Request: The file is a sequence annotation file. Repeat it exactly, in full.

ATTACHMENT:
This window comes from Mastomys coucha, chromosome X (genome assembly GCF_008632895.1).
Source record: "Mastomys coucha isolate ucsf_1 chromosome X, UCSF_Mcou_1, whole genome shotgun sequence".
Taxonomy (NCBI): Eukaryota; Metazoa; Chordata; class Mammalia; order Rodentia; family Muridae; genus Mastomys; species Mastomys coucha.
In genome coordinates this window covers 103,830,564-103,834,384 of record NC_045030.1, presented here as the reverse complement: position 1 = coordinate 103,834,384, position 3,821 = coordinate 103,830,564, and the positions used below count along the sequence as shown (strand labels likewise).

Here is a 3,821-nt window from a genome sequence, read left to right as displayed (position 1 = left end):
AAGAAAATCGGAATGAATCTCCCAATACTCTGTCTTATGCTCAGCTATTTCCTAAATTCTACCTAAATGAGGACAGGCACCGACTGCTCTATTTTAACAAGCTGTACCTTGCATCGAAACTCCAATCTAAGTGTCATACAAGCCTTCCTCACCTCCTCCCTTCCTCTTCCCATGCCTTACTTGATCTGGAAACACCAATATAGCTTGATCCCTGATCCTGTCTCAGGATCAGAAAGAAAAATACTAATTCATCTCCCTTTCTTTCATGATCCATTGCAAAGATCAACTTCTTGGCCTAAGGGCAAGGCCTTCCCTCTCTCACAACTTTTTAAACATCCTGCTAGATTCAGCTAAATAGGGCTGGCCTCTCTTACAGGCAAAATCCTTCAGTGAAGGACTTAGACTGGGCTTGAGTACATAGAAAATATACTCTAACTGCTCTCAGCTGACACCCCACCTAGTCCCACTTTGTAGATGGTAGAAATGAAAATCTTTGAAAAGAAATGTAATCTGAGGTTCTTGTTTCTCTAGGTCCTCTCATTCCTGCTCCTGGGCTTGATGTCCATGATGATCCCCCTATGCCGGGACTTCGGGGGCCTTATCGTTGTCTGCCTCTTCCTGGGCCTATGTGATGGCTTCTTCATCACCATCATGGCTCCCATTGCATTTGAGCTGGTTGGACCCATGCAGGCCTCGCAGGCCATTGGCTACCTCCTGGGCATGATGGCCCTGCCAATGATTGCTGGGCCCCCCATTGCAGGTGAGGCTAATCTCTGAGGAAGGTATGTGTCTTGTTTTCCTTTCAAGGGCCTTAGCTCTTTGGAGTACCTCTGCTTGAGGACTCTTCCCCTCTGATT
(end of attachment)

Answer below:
This window comes from Mastomys coucha, chromosome X (genome assembly GCF_008632895.1).
Source record: "Mastomys coucha isolate ucsf_1 chromosome X, UCSF_Mcou_1, whole genome shotgun sequence".
Taxonomy (NCBI): Eukaryota; Metazoa; Chordata; class Mammalia; order Rodentia; family Muridae; genus Mastomys; species Mastomys coucha.
In genome coordinates this window covers 103,830,564-103,834,384 of record NC_045030.1, presented here as the reverse complement: position 1 = coordinate 103,834,384, position 3,821 = coordinate 103,830,564, and the positions used below count along the sequence as shown (strand labels likewise).

Here is a 3,821-nt window from a genome sequence, read left to right as displayed (position 1 = left end):
AAGAAAATCGGAATGAATCTCCCAATACTCTGTCTTATGCTCAGCTATTTCCTAAATTCTACCTAAATGAGGACAGGCACCGACTGCTCTATTTTAACAAGCTGTACCTTGCATCGAAACTCCAATCTAAGTGTCATACAAGCCTTCCTCACCTCCTCCCTTCCTCTTCCCATGCCTTACTTGATCTGGAAACACCAATATAGCTTGATCCCTGATCCTGTCTCAGGATCAGAAAGAAAAATACTAATTCATCTCCCTTTCTTTCATGATCCATTGCAAAGATCAACTTCTTGGCCTAAGGGCAAGGCCTTCCCTCTCTCACAACTTTTTAAACATCCTGCTAGATTCAGCTAAATAGGGCTGGCCTCTCTTACAGGCAAAATCCTTCAGTGAAGGACTTAGACTGGGCTTGAGTACATAGAAAATATACTCTAACTGCTCTCAGCTGACACCCCACCTAGTCCCACTTTGTAGATGGTAGAAATGAAAATCTTTGAAAAGAAATGTAATCTGAGGTTCTTGTTTCTCTAGGTCCTCTCATTCCTGCTCCTGGGCTTGATGTCCATGATGATCCCCCTATGCCGGGACTTCGGGGGCCTTATCGTTGTCTGCCTCTTCCTGGGCCTATGTGATGGCTTCTTCATCACCATCATGGCTCCCATTGCATTTGAGCTGGTTGGACCCATGCAGGCCTCGCAGGCCATTGGCTACCTCCTGGGCATGATGGCCCTGCCAATGATTGCTGGGCCCCCCATTGCAGGTGAGGCTAATCTCTGAGGAAGGTATGTGTCTTGTTTTCCTTTCAAGGGCCTTAGCTCTTTGGAGTACCTCTGCTTGAGGACTCTTCCCCTCTGATT